try increased protein blocking (such as 6% BSA/10% normal serum). or reducing the secondary concentration or time. where you can mix and match color and dye options for live and fixed cell labeling and see them in a simulated cell: http://www.11 Imaging Tip of the Day: If you're looking for a tool to help choose dyes for specific organelles. For instance. antibodies validated for Western blotting or ELISA are not always successful for immunocytochemistry or immunohistochemistry techniques. or you can make direct 10 Imaging Tip of the Day: If you wish to label cell membranes in live or formaldehyde-fixed (but unpermeabilized) cells.invitrogen. be aware that instrument sensitivity is also a concern. 6 Imaging Tip of the Day: Have two primary antibodies of the same species for the same sample? To avoid cross-label.invitrogen. IgG2a. Here is help in choosing a kit for making direct conjugates: http://www. . where you can display the spectra for up to five dyes at a time and put in your filter or laser wavelengths to check for overlap: http://www. There are handy tools online. and consider that some background can be due to charge-based binding (which can be blocked with Image-iT® FX signal enhancer). be sure to check which techniques they are validated for. while wheat germ agglutinin conjugates. For instance.invitrogen. but in plant cells they will also label the cell wall. One is the SpectraViewer tool. concanavalin A 7 Imaging Tip of the Day: Problems with apparent secondary antibody background? Be sure to run a secondary-only control to insure the problem isn't from the primary. you can use isotype-specific secondaries if they are of different isotypes (IgG1. It is typically noted in the product manual or certificate of analysis. 4 Imaging Tip of the Day: When considering the range of concentration to test for your primary or secondary antibody. microscopy is typically less sensitive than flow cytometry and often requires a higher concentration. try the Stain Your Own Cell online 5 Imaging Tip of the Day: When choosing a primary antibody. 8 Imaging Tip of the Day: When choosing a dye. or CellMask™ plasma membrane stains are more selective for the plasma membrane. be sure to specify plasma membrane or all membranes. such as DiI C18. make sure it matches your filter specs or laser line. 9 Imaging Tip of the Day: Propidium iodide (non-cell permeant) and Hoechst 33342 (live cell permeable) nucleic acid stains work great for nuclear labeling of mammalian cells. Lipophilic cyanine dyes. IgG2b). will label all membranes of the cell.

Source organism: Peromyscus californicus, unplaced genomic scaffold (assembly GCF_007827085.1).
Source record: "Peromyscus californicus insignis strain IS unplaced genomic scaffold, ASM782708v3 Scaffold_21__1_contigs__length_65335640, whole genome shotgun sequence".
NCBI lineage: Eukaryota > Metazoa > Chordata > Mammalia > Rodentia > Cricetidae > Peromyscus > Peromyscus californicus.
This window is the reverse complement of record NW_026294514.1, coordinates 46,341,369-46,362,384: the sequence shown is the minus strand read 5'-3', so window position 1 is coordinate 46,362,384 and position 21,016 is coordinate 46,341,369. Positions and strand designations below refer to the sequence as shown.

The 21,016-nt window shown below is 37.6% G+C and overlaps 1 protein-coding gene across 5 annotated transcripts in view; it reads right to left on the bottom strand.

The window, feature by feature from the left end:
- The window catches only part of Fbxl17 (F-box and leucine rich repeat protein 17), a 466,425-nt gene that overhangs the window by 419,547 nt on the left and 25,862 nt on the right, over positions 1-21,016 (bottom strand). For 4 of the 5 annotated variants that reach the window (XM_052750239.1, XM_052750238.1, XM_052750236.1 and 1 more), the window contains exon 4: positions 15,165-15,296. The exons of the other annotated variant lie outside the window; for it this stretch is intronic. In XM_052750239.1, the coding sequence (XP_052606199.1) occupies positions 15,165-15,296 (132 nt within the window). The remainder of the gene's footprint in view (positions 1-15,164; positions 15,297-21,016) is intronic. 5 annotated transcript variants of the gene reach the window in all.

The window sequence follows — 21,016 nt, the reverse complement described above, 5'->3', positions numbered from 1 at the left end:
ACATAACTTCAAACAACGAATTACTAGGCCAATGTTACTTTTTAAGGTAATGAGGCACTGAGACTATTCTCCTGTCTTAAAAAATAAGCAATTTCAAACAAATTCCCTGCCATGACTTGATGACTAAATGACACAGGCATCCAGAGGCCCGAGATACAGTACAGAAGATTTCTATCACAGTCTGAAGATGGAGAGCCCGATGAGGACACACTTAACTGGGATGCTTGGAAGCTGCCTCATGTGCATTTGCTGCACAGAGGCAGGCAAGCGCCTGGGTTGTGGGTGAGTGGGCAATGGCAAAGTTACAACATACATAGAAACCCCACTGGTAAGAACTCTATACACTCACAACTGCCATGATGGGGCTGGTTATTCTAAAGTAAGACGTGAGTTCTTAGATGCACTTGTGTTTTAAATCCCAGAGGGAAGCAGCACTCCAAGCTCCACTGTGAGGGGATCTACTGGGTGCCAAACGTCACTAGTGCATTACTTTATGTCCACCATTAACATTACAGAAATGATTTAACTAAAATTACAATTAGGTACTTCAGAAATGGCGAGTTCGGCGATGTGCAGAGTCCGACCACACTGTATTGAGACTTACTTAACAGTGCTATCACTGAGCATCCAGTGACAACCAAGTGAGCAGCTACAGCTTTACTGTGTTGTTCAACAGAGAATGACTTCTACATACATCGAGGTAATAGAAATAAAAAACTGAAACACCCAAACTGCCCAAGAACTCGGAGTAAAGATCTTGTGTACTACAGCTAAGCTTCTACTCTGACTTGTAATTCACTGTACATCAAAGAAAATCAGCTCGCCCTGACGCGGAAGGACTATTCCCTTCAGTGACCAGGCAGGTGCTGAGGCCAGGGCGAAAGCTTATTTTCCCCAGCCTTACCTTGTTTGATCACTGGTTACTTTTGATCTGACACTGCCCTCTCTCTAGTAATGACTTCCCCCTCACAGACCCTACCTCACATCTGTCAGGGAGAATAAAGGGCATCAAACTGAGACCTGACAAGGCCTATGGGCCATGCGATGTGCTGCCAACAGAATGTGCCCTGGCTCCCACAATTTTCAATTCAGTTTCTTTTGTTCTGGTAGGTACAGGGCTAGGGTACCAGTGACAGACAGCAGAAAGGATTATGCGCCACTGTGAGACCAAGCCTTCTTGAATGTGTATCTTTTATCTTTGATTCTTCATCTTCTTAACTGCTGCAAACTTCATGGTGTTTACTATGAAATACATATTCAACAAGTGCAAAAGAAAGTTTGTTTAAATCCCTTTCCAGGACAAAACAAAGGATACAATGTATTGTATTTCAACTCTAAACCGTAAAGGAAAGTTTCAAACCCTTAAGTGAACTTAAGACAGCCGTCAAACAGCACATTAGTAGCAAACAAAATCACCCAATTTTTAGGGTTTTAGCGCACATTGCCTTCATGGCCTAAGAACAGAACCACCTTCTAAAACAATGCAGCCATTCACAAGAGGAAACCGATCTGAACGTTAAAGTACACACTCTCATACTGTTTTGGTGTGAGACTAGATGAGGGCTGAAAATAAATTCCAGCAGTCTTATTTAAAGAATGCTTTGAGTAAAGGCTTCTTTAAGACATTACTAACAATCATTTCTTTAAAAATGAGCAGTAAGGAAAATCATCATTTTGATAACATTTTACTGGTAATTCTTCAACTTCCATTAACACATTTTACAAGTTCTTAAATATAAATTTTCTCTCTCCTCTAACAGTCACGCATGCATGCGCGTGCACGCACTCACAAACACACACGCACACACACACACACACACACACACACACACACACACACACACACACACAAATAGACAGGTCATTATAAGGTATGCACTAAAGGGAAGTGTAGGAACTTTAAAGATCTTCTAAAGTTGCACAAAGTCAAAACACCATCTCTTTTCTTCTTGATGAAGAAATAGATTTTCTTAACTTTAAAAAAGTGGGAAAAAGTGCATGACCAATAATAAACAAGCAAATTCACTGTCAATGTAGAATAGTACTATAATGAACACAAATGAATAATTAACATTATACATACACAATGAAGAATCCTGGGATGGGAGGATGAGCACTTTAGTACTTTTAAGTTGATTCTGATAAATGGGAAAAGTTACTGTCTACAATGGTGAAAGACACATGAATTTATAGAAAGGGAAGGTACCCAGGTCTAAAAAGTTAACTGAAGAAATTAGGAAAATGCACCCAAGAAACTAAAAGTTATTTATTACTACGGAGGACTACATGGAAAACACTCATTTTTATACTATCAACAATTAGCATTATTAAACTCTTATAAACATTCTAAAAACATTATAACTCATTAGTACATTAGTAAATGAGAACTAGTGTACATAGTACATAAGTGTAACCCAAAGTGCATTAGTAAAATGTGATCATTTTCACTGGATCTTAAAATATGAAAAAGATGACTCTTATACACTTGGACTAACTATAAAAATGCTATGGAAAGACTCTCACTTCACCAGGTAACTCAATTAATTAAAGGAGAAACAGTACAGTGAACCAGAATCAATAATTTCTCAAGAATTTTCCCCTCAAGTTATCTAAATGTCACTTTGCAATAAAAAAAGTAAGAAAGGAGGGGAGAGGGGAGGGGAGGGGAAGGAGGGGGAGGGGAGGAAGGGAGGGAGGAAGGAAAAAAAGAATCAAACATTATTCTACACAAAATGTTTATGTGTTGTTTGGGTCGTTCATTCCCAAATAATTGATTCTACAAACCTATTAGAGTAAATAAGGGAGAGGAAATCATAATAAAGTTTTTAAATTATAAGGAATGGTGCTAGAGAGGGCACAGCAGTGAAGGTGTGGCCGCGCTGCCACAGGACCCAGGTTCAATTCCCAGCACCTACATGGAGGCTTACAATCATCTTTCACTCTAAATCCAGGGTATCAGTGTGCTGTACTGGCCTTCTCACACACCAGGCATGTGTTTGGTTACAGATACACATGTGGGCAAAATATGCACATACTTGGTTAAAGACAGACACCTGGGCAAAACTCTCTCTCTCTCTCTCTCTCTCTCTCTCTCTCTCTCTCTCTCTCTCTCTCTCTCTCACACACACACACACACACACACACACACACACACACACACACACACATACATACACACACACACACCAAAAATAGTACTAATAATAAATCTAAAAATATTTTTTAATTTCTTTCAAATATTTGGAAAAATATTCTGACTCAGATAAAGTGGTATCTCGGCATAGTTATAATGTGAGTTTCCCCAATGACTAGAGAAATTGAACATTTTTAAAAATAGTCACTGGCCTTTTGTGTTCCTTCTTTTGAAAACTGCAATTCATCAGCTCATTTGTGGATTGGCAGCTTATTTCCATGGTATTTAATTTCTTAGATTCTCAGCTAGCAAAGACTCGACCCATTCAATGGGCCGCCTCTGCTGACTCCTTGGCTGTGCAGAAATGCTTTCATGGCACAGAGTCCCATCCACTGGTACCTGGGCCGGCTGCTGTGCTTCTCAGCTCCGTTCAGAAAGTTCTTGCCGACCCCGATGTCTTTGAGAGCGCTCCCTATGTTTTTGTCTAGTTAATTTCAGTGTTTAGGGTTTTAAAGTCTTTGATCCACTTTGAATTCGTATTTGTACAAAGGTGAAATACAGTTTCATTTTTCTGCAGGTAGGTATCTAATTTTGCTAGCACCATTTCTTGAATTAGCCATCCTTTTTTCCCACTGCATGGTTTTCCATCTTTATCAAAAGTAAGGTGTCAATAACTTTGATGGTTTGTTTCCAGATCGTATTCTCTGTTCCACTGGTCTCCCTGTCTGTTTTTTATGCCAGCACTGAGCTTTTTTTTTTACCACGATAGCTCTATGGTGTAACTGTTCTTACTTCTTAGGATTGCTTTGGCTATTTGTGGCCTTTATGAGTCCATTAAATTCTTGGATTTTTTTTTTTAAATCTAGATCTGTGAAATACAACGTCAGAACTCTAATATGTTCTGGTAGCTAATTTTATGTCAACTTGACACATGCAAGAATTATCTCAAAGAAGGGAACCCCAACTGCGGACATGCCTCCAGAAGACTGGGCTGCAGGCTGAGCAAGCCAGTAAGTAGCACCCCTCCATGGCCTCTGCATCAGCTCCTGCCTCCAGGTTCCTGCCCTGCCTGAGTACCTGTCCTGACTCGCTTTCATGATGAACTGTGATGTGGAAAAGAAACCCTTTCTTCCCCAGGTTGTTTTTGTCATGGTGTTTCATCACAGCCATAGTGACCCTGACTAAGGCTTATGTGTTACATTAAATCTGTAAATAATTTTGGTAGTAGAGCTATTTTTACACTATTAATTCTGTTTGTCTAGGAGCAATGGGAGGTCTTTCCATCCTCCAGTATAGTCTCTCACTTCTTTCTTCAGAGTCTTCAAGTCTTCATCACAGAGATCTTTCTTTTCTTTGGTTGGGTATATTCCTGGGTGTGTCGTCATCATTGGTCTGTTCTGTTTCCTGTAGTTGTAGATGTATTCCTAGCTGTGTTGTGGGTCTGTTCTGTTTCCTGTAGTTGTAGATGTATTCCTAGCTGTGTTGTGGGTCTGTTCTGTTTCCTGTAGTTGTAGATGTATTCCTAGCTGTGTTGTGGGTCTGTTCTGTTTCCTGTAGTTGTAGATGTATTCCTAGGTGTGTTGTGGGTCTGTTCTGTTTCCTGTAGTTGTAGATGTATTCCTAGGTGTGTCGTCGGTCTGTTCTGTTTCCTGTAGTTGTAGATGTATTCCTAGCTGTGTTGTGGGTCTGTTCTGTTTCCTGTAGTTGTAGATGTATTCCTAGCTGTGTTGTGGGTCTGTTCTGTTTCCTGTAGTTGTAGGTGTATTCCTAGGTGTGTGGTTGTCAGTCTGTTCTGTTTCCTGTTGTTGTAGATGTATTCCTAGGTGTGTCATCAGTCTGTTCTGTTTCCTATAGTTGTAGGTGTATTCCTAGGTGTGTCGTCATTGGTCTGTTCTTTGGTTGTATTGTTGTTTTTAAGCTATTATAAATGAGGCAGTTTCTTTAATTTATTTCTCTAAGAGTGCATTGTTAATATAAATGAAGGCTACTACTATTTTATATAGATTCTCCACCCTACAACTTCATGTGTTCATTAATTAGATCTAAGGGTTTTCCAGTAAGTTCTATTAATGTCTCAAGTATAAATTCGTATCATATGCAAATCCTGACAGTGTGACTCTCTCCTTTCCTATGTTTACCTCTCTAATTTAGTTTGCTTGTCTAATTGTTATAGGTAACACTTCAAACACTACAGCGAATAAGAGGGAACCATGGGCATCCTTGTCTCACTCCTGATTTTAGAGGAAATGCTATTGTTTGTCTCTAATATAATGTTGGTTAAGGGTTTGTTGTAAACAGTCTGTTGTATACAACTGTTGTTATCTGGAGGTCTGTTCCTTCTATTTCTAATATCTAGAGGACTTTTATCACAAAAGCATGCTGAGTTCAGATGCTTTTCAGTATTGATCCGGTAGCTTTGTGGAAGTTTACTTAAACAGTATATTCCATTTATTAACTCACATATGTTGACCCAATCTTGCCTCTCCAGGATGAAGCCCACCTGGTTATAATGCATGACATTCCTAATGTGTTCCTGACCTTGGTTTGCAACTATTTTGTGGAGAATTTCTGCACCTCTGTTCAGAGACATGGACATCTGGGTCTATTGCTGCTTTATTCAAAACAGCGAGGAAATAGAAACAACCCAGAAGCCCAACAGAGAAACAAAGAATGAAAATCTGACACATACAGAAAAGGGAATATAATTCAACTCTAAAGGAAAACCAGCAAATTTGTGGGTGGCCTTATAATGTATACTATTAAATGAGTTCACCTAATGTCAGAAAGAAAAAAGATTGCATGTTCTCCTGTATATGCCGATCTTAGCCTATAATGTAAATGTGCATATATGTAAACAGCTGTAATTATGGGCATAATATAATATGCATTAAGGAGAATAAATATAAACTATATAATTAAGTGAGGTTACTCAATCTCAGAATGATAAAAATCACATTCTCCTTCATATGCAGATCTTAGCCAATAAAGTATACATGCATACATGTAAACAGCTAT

make sure you do not label in the presence of serum.3 Imaging Tip of the Day: If you are labeling live cells with diacetate dyes. For live samples. 1 Imaging Tip of the Day: Photobleaching problems? For fixed samples. before switching over to your problematic dye to snap a picture. which are cleaved by cytoplasmic esterases to become active. or purchase ready-made plastic uniformity slides from distributors. more stable dye (such as Hoechst 33342) to find and orient the cell first. To correct for this. . which has esterase activity and will prevent uptake of the dye. such as many ion indicators or cell tracking dyes. you can make a uniform intensity standard slide by making a solution of a reference dye in buffer and putting it under a coverslip. try using a second. particularly for quantitation. thus limiting the time it is being exposed and fading. using an antifade mounting medium is recommended (such as ProLong Gold®). 2 Imaging Tip of the Day: Having a uniform intensity across your field of view is important.